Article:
Meri Marzi aims to ensure sensitised, non-discriminatory health workers for the needs of female sex workers in the Suraksha Clinics under the UPSACS (Uttar Pradesh State AIDS Control Society) program by creating more dialogues and garnering public support for the cause of sex workers’ menstrual rights. The campaign will also ensure interventions with sex workers to clear misconceptions around overall hygiene management to ensure that results flow both ways.

Read more about her campaign.

MH Fellow Sabna comes with significant experience working with a range of development issues. A co-founder of Project Sakhi Saheli, which aims to combat period poverty and break menstrual taboos, Sabna has, in the past, worked on the issue of menstruation in urban slums of Delhi with women and adolescent girls. She and her team also released MenstraBook, with menstrastories and organised Menstra Tlk in the Delhi School of Social Work to create more conversations on menstruation.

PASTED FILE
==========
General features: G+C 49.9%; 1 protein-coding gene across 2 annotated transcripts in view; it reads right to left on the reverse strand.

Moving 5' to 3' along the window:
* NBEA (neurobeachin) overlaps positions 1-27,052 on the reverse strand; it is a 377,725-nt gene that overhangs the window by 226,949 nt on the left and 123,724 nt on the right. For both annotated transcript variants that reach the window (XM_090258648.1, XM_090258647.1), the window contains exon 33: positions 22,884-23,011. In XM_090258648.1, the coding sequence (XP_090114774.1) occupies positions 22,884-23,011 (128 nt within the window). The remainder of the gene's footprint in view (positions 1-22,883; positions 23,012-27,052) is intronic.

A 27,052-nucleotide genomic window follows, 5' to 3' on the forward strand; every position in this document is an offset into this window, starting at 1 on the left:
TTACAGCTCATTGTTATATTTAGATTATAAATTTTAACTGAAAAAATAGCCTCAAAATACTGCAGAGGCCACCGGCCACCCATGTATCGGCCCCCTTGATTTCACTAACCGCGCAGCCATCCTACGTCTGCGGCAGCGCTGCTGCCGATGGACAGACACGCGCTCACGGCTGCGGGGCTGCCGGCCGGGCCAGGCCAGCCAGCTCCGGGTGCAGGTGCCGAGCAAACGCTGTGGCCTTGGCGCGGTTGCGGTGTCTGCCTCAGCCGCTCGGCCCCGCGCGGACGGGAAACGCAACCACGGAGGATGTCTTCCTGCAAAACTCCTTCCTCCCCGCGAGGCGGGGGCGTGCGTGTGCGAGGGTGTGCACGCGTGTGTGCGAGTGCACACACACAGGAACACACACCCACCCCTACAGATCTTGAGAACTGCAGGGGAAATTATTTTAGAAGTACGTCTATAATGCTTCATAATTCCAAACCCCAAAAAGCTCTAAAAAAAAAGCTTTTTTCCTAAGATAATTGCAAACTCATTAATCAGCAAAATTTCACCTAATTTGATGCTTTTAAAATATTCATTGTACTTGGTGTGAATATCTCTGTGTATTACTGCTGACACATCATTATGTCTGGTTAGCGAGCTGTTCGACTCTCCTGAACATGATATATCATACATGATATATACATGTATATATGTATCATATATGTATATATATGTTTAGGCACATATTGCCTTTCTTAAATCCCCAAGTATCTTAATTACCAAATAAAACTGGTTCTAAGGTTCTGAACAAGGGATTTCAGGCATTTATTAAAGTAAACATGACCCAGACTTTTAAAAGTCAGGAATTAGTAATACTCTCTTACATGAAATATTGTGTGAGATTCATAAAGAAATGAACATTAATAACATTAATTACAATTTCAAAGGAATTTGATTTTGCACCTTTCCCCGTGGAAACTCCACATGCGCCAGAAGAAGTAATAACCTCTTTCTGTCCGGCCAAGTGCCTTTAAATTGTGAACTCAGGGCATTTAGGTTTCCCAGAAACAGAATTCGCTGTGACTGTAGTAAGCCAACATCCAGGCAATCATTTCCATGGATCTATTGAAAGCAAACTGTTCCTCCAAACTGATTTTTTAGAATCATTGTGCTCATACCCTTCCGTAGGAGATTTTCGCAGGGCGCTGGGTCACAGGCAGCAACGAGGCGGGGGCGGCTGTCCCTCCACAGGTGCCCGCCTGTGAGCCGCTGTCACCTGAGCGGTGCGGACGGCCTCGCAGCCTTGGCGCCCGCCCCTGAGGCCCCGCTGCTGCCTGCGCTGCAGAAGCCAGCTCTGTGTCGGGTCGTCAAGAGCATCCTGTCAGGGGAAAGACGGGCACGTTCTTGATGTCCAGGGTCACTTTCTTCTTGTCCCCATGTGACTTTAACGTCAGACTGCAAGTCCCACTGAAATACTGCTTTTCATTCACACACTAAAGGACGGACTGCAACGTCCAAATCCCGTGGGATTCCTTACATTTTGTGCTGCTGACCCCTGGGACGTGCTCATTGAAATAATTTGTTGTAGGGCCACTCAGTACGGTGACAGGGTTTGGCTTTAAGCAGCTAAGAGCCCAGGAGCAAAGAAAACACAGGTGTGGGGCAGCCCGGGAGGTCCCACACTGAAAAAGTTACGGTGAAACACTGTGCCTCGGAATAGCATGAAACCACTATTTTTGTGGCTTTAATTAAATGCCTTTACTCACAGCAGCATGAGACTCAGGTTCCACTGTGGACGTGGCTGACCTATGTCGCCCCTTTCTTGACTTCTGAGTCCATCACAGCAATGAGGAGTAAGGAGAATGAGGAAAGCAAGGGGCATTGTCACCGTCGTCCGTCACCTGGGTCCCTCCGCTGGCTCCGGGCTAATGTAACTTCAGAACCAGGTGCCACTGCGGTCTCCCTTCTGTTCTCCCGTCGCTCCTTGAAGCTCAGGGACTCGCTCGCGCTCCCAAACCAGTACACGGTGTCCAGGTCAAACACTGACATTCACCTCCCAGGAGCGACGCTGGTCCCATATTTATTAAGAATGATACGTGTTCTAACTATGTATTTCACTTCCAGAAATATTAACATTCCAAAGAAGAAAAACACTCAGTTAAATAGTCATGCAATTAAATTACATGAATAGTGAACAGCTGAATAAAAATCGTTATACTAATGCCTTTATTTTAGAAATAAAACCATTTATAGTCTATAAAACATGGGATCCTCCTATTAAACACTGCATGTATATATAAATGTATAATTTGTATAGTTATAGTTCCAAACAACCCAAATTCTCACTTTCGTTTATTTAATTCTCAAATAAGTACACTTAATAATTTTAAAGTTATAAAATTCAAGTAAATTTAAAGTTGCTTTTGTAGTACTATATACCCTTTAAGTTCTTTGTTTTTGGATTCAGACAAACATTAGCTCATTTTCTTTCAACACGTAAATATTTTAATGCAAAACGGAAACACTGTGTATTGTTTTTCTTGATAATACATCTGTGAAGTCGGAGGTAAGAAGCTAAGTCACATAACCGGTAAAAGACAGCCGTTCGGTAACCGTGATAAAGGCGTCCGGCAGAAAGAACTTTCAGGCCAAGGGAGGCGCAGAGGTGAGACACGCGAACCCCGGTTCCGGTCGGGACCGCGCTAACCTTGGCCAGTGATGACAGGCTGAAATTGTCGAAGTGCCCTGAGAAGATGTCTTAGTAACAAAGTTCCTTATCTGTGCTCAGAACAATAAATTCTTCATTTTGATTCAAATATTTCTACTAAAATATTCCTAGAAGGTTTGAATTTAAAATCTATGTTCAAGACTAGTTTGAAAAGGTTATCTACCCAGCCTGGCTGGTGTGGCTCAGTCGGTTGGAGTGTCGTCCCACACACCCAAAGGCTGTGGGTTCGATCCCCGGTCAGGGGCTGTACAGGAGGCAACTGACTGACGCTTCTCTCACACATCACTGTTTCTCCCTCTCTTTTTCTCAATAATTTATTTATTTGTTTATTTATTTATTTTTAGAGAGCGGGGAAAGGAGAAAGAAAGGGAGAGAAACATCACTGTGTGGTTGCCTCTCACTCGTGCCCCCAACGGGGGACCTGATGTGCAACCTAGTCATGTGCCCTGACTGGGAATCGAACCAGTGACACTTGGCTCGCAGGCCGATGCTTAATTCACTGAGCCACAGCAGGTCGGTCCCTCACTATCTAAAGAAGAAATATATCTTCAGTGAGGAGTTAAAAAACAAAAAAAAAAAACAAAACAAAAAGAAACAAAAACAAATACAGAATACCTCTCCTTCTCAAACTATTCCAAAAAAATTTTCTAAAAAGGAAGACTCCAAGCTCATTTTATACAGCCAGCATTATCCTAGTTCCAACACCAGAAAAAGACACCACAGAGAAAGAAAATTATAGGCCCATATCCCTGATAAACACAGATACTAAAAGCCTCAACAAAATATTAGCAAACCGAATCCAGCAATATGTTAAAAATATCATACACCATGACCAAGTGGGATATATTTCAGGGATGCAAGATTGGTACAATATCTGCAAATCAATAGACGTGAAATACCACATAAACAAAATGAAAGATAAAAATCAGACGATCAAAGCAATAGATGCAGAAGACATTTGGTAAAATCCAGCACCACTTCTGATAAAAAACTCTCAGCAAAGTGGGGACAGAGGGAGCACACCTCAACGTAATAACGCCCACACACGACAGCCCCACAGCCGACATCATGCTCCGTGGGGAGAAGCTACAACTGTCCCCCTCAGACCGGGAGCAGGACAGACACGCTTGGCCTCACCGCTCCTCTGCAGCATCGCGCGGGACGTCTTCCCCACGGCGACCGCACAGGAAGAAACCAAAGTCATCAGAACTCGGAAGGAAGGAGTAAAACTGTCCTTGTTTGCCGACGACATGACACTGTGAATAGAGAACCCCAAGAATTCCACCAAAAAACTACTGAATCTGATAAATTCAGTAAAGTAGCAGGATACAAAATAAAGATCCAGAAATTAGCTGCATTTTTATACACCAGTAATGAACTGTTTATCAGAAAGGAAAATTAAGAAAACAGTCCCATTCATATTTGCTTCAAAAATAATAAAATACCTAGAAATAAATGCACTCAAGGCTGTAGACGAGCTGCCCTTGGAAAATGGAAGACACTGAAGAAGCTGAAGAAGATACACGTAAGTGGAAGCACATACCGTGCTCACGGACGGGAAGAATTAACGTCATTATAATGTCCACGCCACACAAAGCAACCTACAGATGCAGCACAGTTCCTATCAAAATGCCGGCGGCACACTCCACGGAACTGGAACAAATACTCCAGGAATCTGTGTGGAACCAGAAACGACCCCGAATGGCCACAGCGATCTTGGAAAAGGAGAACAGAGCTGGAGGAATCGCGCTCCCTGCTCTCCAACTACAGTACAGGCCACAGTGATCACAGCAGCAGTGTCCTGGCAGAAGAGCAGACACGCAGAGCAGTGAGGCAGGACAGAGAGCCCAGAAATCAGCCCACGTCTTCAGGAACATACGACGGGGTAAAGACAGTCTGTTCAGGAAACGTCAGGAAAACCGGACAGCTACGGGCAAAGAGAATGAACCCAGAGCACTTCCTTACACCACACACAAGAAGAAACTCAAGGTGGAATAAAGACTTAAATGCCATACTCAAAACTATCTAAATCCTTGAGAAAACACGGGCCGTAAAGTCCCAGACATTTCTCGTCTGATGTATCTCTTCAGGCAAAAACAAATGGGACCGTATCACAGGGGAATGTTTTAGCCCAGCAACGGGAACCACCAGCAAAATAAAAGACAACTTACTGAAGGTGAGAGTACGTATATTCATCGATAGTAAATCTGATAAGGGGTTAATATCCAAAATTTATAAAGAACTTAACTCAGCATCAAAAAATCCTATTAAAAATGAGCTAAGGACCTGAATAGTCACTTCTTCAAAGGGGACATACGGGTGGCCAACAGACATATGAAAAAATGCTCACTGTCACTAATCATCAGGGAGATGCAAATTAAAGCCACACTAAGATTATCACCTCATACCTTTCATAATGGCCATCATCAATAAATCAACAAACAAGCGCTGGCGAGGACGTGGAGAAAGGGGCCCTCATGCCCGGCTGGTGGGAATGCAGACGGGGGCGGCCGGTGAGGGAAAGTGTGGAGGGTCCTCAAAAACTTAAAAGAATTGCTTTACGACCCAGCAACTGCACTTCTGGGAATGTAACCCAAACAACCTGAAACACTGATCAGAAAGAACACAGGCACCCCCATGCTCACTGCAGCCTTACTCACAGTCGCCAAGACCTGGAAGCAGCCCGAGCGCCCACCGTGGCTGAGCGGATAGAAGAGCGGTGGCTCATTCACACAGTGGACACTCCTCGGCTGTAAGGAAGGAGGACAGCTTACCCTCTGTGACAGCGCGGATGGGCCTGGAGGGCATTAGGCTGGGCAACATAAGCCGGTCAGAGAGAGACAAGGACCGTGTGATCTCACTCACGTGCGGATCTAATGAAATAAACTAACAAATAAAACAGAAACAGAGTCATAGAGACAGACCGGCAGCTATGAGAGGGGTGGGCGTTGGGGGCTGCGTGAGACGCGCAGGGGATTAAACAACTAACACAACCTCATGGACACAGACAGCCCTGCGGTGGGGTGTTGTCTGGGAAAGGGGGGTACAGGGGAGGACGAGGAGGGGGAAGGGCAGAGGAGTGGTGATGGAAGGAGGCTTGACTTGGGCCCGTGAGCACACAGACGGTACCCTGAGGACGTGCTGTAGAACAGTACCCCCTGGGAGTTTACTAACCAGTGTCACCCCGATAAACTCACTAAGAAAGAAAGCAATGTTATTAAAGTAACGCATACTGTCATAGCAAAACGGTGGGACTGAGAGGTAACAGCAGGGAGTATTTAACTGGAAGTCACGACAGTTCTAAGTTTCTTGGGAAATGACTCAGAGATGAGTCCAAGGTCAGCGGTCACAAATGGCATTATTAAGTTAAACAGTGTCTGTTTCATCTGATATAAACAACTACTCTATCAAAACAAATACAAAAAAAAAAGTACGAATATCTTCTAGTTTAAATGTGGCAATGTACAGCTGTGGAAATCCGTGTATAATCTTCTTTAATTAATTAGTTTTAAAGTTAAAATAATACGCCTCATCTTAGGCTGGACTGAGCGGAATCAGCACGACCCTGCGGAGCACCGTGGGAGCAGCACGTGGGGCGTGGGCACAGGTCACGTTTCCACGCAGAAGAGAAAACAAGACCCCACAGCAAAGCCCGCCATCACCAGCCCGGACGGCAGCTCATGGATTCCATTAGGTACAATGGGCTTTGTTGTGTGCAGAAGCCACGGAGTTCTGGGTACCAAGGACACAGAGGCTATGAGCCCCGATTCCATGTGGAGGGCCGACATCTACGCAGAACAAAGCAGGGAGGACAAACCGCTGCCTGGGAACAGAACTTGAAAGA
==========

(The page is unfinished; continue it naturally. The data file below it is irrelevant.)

With YKA MHM Fellow Vineet, Sabna launched Menstratalk, a campaign that aims to put an end to period poverty and smash menstrual taboos in society. As a start, the campaign aims to begin conversations on menstrual health with five hundred adolescents and youth in Delhi through offline platforms, and through this community mobilise support to create Period Friendly Institutions out of educational institutes in the city.

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A student from Delhi School of Social work, Vineet is a part of Project Sakhi Saheli, an initiative by the students of Delhi school of Social Work to create awareness on Menstrual Health and combat Period Poverty. Along with MHM Action Fellow Sabna, Vineet launched Menstratalk, a campaign that aims to put an end to period poverty and smash menstrual taboos in society.